Toxins from cigarette smoking cause DNA damage, scientists at the University of York reported. Their new study will help uncover the cause of bladder cancer and the links of this disease to smoking.
According to MedicalXpress, scientists have grown bladder tissue in the lab and exposed them to cigarette smoke components. They then analyzed the DNA of the cells to find unique mutations that arose during the experiment. It turned out that smoking does cause damage to the genetic material, but in the tissues of bladder cancer, only a small fraction of the mutations arose due to the corresponding toxins.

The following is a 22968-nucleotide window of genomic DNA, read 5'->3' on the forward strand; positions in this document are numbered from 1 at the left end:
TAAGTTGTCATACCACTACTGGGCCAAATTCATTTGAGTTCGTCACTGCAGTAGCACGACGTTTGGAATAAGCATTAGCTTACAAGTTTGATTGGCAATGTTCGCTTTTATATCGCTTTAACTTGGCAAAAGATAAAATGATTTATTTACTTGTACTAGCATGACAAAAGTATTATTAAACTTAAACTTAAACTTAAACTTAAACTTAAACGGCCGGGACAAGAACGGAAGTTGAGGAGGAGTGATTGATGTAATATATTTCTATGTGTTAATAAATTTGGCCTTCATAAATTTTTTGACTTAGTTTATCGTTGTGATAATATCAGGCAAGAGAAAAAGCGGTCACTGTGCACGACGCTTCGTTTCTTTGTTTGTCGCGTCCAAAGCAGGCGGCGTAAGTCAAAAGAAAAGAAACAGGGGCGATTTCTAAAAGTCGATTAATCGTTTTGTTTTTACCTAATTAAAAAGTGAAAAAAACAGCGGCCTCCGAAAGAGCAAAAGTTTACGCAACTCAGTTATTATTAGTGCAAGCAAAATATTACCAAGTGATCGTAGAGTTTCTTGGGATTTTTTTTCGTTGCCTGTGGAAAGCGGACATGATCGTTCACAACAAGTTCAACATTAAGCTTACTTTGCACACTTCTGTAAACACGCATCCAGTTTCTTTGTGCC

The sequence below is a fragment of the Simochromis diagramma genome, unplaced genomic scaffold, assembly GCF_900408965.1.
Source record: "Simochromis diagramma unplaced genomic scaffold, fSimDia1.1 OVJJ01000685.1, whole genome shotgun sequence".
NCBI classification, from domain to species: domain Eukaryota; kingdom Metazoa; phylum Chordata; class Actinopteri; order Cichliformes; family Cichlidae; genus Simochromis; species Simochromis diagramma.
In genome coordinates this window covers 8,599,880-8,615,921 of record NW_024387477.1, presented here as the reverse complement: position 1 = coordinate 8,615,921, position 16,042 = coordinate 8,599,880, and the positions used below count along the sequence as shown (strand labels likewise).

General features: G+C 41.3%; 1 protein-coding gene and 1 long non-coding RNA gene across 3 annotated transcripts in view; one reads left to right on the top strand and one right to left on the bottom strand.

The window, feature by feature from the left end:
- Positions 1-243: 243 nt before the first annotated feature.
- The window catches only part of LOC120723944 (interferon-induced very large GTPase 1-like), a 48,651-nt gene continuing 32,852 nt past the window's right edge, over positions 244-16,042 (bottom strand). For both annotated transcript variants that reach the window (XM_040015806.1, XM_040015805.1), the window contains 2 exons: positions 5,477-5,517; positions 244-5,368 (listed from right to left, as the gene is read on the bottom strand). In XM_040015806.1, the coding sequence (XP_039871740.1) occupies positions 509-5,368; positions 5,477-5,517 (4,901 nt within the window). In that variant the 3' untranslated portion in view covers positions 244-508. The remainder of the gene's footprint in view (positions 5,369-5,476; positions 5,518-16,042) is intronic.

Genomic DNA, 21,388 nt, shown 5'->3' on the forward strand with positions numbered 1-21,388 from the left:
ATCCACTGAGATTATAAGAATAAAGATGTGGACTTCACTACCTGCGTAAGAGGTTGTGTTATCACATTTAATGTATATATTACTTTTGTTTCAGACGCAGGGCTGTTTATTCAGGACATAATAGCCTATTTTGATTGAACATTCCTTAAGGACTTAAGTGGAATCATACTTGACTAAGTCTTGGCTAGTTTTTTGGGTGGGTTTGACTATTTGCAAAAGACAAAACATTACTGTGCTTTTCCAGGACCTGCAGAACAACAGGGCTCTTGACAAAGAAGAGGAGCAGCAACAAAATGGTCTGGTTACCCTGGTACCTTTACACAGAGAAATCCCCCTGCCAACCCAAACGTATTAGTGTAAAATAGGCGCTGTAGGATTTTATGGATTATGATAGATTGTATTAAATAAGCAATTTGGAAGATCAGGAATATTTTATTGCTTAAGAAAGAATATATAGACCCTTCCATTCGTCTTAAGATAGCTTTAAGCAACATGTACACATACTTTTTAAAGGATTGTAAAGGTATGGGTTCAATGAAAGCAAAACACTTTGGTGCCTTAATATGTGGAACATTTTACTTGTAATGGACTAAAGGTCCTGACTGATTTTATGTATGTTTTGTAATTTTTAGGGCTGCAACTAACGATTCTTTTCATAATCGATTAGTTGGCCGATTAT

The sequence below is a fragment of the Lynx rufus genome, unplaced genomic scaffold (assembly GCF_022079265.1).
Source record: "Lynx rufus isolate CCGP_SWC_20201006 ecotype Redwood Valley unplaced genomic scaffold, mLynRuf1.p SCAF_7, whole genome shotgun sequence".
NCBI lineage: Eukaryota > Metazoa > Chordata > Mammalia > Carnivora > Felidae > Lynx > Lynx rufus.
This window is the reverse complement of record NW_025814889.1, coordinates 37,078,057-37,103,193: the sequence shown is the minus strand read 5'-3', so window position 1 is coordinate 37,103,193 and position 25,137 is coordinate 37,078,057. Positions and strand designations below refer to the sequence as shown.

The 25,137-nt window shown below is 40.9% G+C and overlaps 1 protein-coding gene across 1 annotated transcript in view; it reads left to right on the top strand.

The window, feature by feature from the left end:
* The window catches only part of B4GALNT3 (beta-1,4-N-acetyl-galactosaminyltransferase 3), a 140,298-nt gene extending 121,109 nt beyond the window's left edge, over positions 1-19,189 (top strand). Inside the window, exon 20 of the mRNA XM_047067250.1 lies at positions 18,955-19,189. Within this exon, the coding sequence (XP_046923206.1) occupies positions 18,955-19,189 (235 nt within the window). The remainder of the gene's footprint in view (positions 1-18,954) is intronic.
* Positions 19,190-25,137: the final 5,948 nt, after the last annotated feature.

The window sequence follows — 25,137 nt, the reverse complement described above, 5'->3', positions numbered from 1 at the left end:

Thus, despite the fact that smoking is a key risk factor for bladder cancer, direct DNA damage by smoke toxins is unlikely to be the main reason for the formation of these types of malignant tumors.
According to scientists, harmful substances can trigger other mechanisms that damage genes and involve the APOBEC family of enzymes. These enzymes cause mutations in viruses and are part of the body's natural defense, but sometimes they can damage the DNA of healthy cells, causing cancer.